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פותח על ידי קלירמאש פתרונות בע"מ -
Managing resistance to the insect growth regulator, pyriproxyfen, in Bemisia tabaci
Year:
1999
Source of publication :
Pesticide Science
Authors :
הורוביץ, רמי
;
.
ישעיה, יצחק
;
.
מנדלסון, זמירה
;
.
Volume :
55
Co-Authors:


Cahill, M.
Denholm, I.
 

Facilitators :
From page:
272
To page:
276
(
Total pages:
5
)
Abstract:
The insect growth regulator pyriproxyfen (a juvenoid) effectively inhibits the hatching of eggs of the tobacco or cotton whitefly, Bemisia tabaci, as well as causing pupal mortality. Since 1991, this insecticide has been one of the main agents for controlling B tabaci on Israeli cotton. Seasonal trends of susceptibility to pyriproxyfen in field populations were monitored from June (prior to treatment) through late summer at different locations in Israel. After seven years of pyriproxyfen use within an insecticide resistance management strategy that limits this insecticide to a single application per season, susceptibility has been maintained in many areas. In other locations where pyriproxyfen had been used against geographically isolated populations of B tabaci, moderate to high levels of resistance have been observed. Ecological and agronomic factors that may contribute to geographical variation in selection for resistance are discussed. The dynamics of pyriproxyfen-susceptible and -resistant populations of B tabaci following a single application of pyriproxyfen were investigated under simulated field conditions in the laboratory. The susceptible population was suppressed very effectively, whereas effects of pyriproxyfen against the resistant population were much more transient. Differences in the productivity of susceptible and resistant strains in the absence of pyriproxyfen treatment could reflect a fitness cost accounting for observed reductions in resistance levels between seasons in the field. They may also explain why, following a recent reduction in the use of pyriproxyfen in cotton fields, resistance in 1998 declined to levels observed in 1995/6.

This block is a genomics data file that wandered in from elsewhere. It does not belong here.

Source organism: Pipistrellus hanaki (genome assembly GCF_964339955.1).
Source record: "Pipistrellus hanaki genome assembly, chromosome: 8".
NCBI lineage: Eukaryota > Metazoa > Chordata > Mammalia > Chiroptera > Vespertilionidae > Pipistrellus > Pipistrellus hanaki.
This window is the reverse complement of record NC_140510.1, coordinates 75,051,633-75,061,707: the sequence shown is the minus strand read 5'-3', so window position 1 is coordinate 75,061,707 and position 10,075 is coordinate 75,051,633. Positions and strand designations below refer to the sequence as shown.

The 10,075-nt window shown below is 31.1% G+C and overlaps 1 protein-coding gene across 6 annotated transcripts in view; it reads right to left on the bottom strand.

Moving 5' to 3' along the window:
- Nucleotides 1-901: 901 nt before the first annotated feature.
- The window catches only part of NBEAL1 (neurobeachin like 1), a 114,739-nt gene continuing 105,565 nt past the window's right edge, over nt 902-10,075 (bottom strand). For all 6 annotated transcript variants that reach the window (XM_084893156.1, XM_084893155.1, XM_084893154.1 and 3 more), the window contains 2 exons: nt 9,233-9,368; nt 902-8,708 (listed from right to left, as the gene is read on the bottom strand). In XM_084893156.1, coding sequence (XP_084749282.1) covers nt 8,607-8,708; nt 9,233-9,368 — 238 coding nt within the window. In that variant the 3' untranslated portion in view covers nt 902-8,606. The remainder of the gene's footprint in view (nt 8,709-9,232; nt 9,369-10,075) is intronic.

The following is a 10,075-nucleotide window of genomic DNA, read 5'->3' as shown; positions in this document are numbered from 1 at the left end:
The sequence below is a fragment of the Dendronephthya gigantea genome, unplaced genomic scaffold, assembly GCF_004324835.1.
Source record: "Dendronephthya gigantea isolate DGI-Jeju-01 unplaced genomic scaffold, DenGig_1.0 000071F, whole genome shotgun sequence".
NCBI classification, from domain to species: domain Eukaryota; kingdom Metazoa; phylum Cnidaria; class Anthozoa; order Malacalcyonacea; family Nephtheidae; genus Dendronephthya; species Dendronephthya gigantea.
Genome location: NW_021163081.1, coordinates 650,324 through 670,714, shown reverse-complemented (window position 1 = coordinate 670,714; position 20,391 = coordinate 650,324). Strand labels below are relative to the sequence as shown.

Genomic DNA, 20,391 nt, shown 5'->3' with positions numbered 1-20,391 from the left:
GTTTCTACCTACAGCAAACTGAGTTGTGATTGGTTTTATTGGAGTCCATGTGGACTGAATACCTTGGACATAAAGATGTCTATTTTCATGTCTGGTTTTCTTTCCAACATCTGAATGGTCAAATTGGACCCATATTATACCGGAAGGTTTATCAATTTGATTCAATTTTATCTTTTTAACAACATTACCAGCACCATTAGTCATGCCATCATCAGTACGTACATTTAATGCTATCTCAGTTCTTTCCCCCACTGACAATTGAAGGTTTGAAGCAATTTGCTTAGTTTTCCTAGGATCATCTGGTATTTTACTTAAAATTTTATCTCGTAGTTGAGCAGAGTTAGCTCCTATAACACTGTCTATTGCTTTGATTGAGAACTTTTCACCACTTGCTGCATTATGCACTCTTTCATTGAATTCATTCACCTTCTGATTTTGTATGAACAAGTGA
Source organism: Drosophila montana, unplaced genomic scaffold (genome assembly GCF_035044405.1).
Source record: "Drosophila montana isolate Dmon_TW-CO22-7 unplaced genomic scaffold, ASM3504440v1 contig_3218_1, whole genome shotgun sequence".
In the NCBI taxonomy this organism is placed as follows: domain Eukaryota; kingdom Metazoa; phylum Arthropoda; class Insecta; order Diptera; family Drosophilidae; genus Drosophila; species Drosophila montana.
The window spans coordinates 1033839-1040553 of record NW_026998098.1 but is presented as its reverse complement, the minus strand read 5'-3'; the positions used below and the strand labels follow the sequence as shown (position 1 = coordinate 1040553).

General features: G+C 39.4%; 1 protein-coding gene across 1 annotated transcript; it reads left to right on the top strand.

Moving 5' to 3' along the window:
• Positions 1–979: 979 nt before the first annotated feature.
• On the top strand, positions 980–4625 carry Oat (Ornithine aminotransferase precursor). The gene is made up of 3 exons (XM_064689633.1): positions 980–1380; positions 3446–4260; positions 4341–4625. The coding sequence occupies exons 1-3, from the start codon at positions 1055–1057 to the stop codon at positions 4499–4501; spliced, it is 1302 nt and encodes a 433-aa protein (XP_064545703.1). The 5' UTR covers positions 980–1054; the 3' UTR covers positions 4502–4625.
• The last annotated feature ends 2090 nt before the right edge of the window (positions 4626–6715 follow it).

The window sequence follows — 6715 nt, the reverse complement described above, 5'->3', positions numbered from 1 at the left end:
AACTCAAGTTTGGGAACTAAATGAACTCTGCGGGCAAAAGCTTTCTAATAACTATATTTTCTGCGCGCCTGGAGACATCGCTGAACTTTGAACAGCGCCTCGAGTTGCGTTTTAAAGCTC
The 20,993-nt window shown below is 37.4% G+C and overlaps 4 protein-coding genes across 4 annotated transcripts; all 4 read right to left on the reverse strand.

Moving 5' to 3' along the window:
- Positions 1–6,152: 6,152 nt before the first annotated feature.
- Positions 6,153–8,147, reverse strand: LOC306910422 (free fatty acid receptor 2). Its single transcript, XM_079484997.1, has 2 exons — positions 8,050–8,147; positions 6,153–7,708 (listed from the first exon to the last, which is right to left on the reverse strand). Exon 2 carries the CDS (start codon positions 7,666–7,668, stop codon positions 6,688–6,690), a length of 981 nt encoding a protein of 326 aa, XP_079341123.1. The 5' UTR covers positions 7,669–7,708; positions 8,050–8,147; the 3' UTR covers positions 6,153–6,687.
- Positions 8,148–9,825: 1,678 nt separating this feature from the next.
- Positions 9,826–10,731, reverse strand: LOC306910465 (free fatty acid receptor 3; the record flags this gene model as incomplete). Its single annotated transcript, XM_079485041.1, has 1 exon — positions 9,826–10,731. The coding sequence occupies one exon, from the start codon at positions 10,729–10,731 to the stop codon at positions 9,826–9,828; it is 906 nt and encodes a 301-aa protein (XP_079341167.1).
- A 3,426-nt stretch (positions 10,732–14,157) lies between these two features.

Note:
Related Files :
Aleyrodidae
Bemisia tabaci
Conference paper
insecticide resistance
Israel
pesticide resistance
Pyriproxyfen
Seasonal Variation
עוד תגיות
תוכן קשור
More details
DOI :
10.1002/(SICI)1096-9063(199903)55:3<272::AID-PS908>3.0.CO;2-Y
Article number:
0
Affiliations:
Database:
סקופוס
Publication Type:
מאמר מתוך כינוס
;
.
Language:
אנגלית
Editors' remarks:
ID:
27825
Last updated date:
02/03/2022 17:27
Creation date:
17/04/2018 00:34
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Scientific Publication
Managing resistance to the insect growth regulator, pyriproxyfen, in Bemisia tabaci
55


Cahill, M.
Denholm, I.
 

Managing resistance to the insect growth regulator, pyriproxyfen, in Bemisia tabaci
The insect growth regulator pyriproxyfen (a juvenoid) effectively inhibits the hatching of eggs of the tobacco or cotton whitefly, Bemisia tabaci, as well as causing pupal mortality. Since 1991, this insecticide has been one of the main agents for controlling B tabaci on Israeli cotton. Seasonal trends of susceptibility to pyriproxyfen in field populations were monitored from June (prior to treatment) through late summer at different locations in Israel. After seven years of pyriproxyfen use within an insecticide resistance management strategy that limits this insecticide to a single application per season, susceptibility has been maintained in many areas. In other locations where pyriproxyfen had been used against geographically isolated populations of B tabaci, moderate to high levels of resistance have been observed. Ecological and agronomic factors that may contribute to geographical variation in selection for resistance are discussed. The dynamics of pyriproxyfen-susceptible and -resistant populations of B tabaci following a single application of pyriproxyfen were investigated under simulated field conditions in the laboratory. The susceptible population was suppressed very effectively, whereas effects of pyriproxyfen against the resistant population were much more transient. Differences in the productivity of susceptible and resistant strains in the absence of pyriproxyfen treatment could reflect a fitness cost accounting for observed reductions in resistance levels between seasons in the field. They may also explain why, following a recent reduction in the use of pyriproxyfen in cotton fields, resistance in 1998 declined to levels observed in 1995/6.
Scientific Publication
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